The Commune

 

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An untypical work from Denmark’s Thomas Vinterberg, based on his own stage play.

 

The Commune

Ulrich Thomsen and Helene Reingaard Neumann 

 

Although the Danish director Thomas Vinterberg did a very good job on the recent remake of Far from the Madding Crowd (2014), the films that seem typical of him are his homegrown dramas such as Festen (The Celebration) (1998) and The Hunt (2012). On paper this new work might sound to be in the same mode as those: it tells a story set in the 1970s about a wife, the journalist Anna (Trine Dyrholm), who goes through agonies when her husband, Erik (Ulrich Thomsen), an architect who also teaches, falls for one of his students, the 24-year-old Emma (Helene Reingaard Neumann). Not long before that Anna had positively encouraged the idea of the couple and their teenage daughter living in a commune with a number of friends. Now, hoping that Erik's infatuation will pass, she is ready to be understanding and even to bring Emma into the commune - or so she thinks. But, in the event, awareness of Erik having sex nearby with his new love proves more than she can take after fifteen years of marriage.

 

If that sounds like a drama, then the further fact that before the narrative comes to a close one of the characters dies would appear to confirm it. But, in fact, the whole notion of living in a  commune is so much of its period, so close to cliché, that it is understandable that for much of the time The Commune should play as a kind of comedy being fully aware of the absurdities in the outlook and behaviour depicted. This extends from the discussion of house rules to obligatory nude bathing.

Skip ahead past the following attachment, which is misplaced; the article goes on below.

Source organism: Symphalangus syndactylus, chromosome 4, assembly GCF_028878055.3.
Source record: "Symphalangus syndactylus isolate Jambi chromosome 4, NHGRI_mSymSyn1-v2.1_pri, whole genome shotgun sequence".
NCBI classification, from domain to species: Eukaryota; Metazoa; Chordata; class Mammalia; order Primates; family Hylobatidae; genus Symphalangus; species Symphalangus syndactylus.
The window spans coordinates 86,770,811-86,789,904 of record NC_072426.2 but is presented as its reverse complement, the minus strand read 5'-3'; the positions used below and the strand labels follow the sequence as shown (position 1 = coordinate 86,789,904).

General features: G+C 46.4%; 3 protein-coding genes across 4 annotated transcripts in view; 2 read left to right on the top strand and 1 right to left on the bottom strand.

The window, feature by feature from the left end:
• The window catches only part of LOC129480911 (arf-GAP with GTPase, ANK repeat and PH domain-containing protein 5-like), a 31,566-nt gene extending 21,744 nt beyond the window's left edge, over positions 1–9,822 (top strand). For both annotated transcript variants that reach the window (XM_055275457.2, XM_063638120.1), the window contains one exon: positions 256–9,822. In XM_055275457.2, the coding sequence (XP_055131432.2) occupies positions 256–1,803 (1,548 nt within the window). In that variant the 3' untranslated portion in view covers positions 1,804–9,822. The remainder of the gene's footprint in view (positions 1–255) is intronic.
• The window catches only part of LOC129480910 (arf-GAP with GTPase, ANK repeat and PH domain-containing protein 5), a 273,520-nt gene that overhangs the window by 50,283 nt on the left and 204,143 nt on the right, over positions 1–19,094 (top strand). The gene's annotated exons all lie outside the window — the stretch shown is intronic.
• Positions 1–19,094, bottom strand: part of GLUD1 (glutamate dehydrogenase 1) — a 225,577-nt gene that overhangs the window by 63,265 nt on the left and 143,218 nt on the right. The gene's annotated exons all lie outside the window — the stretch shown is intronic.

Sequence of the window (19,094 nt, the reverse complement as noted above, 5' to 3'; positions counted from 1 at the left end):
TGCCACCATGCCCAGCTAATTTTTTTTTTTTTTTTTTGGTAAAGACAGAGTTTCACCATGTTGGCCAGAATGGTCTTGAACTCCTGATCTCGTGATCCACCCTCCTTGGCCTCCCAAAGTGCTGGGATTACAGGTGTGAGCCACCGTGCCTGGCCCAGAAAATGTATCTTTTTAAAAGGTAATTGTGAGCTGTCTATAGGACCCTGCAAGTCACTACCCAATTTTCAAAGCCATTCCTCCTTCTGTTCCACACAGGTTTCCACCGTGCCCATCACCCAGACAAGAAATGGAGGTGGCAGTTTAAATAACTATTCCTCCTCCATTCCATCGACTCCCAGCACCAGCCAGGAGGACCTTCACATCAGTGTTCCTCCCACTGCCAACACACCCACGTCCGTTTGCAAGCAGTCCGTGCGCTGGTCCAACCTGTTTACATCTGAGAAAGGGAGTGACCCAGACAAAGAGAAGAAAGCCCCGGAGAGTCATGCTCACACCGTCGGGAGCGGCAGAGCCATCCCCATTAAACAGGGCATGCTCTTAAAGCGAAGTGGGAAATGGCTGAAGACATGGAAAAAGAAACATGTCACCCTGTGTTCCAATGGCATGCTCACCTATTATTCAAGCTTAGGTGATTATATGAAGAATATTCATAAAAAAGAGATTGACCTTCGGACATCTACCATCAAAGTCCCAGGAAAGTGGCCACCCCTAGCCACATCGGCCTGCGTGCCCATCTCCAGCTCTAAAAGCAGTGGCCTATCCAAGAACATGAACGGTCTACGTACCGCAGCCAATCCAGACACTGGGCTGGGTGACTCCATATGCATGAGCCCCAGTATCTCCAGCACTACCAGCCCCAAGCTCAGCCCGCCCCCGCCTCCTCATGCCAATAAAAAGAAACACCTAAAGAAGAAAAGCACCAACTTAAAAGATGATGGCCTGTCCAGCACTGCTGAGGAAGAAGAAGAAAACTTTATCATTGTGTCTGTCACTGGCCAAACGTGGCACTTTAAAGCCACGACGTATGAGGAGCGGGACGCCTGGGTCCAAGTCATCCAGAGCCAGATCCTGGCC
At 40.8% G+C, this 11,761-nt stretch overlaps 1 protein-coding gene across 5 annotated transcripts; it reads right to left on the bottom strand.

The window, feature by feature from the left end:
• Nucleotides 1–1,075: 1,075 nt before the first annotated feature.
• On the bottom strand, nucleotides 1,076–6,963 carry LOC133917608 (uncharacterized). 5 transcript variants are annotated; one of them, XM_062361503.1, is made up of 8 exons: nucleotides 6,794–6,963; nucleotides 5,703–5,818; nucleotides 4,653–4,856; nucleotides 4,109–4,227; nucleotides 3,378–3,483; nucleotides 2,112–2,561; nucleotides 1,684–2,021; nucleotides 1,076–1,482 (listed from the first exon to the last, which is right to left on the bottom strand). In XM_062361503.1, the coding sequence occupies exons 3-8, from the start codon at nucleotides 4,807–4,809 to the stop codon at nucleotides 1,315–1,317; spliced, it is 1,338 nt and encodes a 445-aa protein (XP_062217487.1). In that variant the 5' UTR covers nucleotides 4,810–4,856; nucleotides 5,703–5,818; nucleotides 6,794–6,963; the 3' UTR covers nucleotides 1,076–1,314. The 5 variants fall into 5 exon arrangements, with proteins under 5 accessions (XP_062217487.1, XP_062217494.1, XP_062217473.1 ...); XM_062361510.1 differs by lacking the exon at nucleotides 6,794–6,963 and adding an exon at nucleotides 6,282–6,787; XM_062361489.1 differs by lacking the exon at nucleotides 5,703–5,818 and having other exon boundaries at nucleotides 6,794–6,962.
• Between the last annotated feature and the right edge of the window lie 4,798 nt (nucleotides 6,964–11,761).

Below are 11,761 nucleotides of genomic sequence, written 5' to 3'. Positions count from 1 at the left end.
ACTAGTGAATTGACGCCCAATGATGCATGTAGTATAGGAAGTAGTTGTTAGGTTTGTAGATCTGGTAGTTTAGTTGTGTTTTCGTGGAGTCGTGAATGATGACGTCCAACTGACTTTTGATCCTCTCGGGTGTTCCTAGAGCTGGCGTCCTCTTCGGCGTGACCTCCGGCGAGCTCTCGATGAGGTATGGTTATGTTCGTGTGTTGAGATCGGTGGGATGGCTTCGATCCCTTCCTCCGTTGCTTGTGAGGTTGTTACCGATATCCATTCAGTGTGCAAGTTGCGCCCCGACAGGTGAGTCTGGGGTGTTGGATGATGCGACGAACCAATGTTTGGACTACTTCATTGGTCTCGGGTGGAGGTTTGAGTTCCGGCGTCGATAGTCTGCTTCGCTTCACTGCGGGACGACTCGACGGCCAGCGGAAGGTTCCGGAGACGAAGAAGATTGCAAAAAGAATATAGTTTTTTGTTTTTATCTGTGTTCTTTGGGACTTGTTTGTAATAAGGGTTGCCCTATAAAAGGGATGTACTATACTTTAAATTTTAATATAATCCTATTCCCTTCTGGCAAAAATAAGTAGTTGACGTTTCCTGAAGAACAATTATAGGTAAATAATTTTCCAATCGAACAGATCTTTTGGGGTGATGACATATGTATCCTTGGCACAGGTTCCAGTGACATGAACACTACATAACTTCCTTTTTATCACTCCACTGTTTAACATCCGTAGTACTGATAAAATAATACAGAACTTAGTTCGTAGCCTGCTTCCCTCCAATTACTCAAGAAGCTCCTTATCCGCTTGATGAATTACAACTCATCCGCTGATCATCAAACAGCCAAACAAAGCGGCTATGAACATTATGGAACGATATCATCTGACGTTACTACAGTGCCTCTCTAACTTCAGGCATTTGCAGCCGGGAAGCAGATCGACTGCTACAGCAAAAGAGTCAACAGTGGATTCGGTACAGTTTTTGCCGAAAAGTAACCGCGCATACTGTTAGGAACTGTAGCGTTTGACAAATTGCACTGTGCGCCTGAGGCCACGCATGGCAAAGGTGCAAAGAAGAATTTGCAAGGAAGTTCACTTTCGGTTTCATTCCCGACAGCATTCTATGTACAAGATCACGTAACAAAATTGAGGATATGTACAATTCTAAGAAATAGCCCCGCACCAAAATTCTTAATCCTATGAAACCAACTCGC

The blend of comedy and drama that ensues may strike some as smart but, despite all the main roles being well cast, I found that the approach offered only modest amusement while lessening the impact of the more serious aspects. Any work that seeks to balance these two elements needs to have persuasive characters. In fact, this film can claim to have them, but in Erik one has a totally self-centred figure and someone who is obnoxious. He may be believable but he is so repellant that it undermines any sympathy that we  might feel for Anna who, stupidly, seems to be still in love wth him. Meanwhile, both of them pay little attention to the fact that their 14-year-old daughter (Martha Sofie Wallstrøm Hansen) is indulging behind their backs in a sexual liaison with a boy only a little older. Vinterberg was born in 1969 and as a child knew life in a commune so to some extent he is revisiting his own past, but for viewers generally all the effort spent on this period piece was hardly justified. 

 

MANSEL STIMPSON

 

Cast: Trine Dyrholm, Ulrich Thomsen, Helene Reingaard Neumann, Lars Ranthe, Fares Fares, Martha Sofie Wallstrøm Hansen, Magnus Millang, Anne Gry Henningsen, Julie Agnete Vang.


Dir Thomas Vinterberg, Pro Sisse Graum Jørgensen and Morten Kaufmann, Screenplay Thomas Vinterberg and Tobias Lindholm from the play Kollektivet by Thomas Vinterberg and Mogens Rukov, Ph Jesper Tøffner, Pro Des Niels Sejer, Ed Anne Österud and Janus Billeskov Jansen, Music Fins Merkies, Costumes Ellen Lens.


Zentropa Entertainments19/Toolbox Film/Film Väst/Topkapi Films-Curzon Artificial Eye.
112 mins. Denmark/Sweden/The Netherlands/Norway. 2015. Rel: 29 July 2016. Cert. 15
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